1. Have students put on their one glove.
  2. Give a quick overview of lungs on the anatomical model, then show it again on the actual specimens.
  3. Allow the students to feel the lung specimens.  Encourage them to compare and contrast the normal vs. diseased lung.
  4. For students who are not at the specimens, they can use the bottle-lung models to see how the diaphragm helps inflate the lungs or look at the images of smoker vs. non-smoker lungs.

A lot of people think the lungs are like big air filled bags. But as you can see and feel they are actually pretty solid and heavy.  Our airways are like a tree.  It starts with a big trunk (our windpipe) that then divides into smaller and smaller branches.  At the very tip of each branch you have the leaves, which are like the air-filled sacs (alveoli).  All of the alveoli are surrounded with blood vessels.  This is why the lungs are so solid.

Healthy Lung vs. Smoker's Lung

 

This is a normal lung, and this is the lung of a smoker.  Do you guys notice any differences?
What do you know about smoking?

Big Idea #3:Tobacco contains many toxic chemicals and junk including nicotine and tar.

Nicotine and tar are harmful chemicals found in tobacco products, such as cigarettes, cigars, chewing tobacco and snuff. People who use these products breathe in air contaminated with the toxic chemicals and junk. 

Since the smoke the smokers breathe in travels the same route through the respiratory system as air, all this junk clogs up their lungs (see images of normal vs. smoker lungs) and makes it hard to breathe.  Emphysema which is a disease you get from smoking, destroys the alveoli sacs.  This is like popping all the little alveoli balloons in the lungs.  It leaves big empty spaces and reduces how much oxygen you can get (emphysema vs normal alveoli image).

Normal vs. Emphysema alveoli

 What is second-hand smoke?

Everyone physically around the smokers are affected by breathing in the smoke. This second hand smoke has many of the same chemicals as the inhaled smoke.

 

STATION 2: Asthma Straw activity (15 mins)

What happens when someone gets less air?

Explain that they get less oxygen, and remind them that oxygen works together with food to produce energy. With less oxygen, the cells make less energy to carry out the body’s functions.

What kinds of things would prevent us from getting the normal amount of air when we breathe?
Does anyone have or know some who has asthma?

Asthma is a common breathing condition that causes your airways to get smaller.  It only happens sometimes, and doesn’t last for very long (these are called asthma attacks).  It can feel like you are breathing through a straw, and you might also have wheezes. An asthma attack can be caused by different things for different people: for some it might be triggered by pollen, dust, smoke, exercise, stress, or getting sick.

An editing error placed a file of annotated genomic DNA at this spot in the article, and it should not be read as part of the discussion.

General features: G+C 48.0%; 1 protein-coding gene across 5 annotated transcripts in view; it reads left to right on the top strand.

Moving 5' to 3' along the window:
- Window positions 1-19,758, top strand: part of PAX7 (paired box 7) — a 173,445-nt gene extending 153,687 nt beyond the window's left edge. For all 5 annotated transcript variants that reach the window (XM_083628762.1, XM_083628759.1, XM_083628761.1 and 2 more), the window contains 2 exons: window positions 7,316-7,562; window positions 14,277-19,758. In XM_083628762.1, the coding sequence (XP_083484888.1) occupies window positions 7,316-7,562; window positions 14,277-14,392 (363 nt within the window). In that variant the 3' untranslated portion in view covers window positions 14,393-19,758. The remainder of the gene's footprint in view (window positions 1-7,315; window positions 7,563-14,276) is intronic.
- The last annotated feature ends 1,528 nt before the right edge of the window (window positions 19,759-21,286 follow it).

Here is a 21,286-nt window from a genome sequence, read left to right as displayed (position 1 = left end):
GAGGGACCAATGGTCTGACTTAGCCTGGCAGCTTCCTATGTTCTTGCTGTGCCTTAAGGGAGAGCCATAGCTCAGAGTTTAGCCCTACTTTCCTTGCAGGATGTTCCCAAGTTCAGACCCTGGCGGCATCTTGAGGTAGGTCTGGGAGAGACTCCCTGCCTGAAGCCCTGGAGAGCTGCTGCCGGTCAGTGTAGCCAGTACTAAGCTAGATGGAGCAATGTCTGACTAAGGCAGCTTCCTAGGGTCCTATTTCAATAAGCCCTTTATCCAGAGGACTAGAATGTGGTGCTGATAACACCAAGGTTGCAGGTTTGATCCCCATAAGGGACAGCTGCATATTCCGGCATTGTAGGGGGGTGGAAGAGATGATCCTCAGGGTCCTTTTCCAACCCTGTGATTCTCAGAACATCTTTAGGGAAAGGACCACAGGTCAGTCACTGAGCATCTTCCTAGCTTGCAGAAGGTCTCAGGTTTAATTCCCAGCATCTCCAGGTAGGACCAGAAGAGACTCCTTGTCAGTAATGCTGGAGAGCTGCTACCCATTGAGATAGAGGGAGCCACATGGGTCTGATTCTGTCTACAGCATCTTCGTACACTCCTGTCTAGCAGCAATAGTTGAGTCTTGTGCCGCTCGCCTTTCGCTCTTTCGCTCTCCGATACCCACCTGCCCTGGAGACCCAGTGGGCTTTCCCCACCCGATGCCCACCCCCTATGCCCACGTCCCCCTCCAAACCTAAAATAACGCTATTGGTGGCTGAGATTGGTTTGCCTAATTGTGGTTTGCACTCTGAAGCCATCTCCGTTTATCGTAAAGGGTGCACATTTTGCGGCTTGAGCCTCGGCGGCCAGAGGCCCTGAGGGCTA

1. Give every student a small straw and a bubble tea straw.
  2. Ask each student to first breathe five deep, normal breaths without a straw.
  3. Ask each student to breathe five deep breaths out of the bubble tea straw, and ask whether breathing is harder this way.
  4. Ask each student to breathe five breaths out of the narrow straw and compare it to the previous two situations.
  5. Now have the student “race” by blowing paper or tin foil balls across the table to a finish line.  Some students should have big straws, little, straws and no straws (normal breath)
  6. Ask the students which was easier.

Whenever the student breathes through the straw, this is similar to breathing through smaller airways (like in asthma) but also like having less lung space (like in smoking). Unlike asthma though, which only happens sometimes, smokers have a hard time breathing ALL the time.  This relates to the effect of tobacco on the respiratory system because less oxygen is able to fill the lungs with so much tar present. The less amount of oxygen in the body, the less oxygen to the muscles. Once again, oxygen works together with food to produce energy, such as the energy needed to exercise.

Do you think it would be harder to run around and play if you could only breathe through a straw?

 

Wrap-up / Closure: 

 Questions/Review (5-10 mins)

What are some cool or new things/words that you learned today?

Breathing is necessary for us to live.
We breathe in (oxygen), and breathe out (carbon dioxide).
Trace the flow of air through our respiratory system using the diagram. 

AttachmentSize
thelungs.ppt8.41 MB
NGSS Topics
NGSS Disciplinary Core Ideas
NGSS Performance Expectations
NGSS Performance Expectations: 
3-LS3-2
4-LS1-1
MS-LS1-3
NGSS Science and Engineering Practices
NGSS Crosscutting Concepts
NGSS Crosscutting Concepts: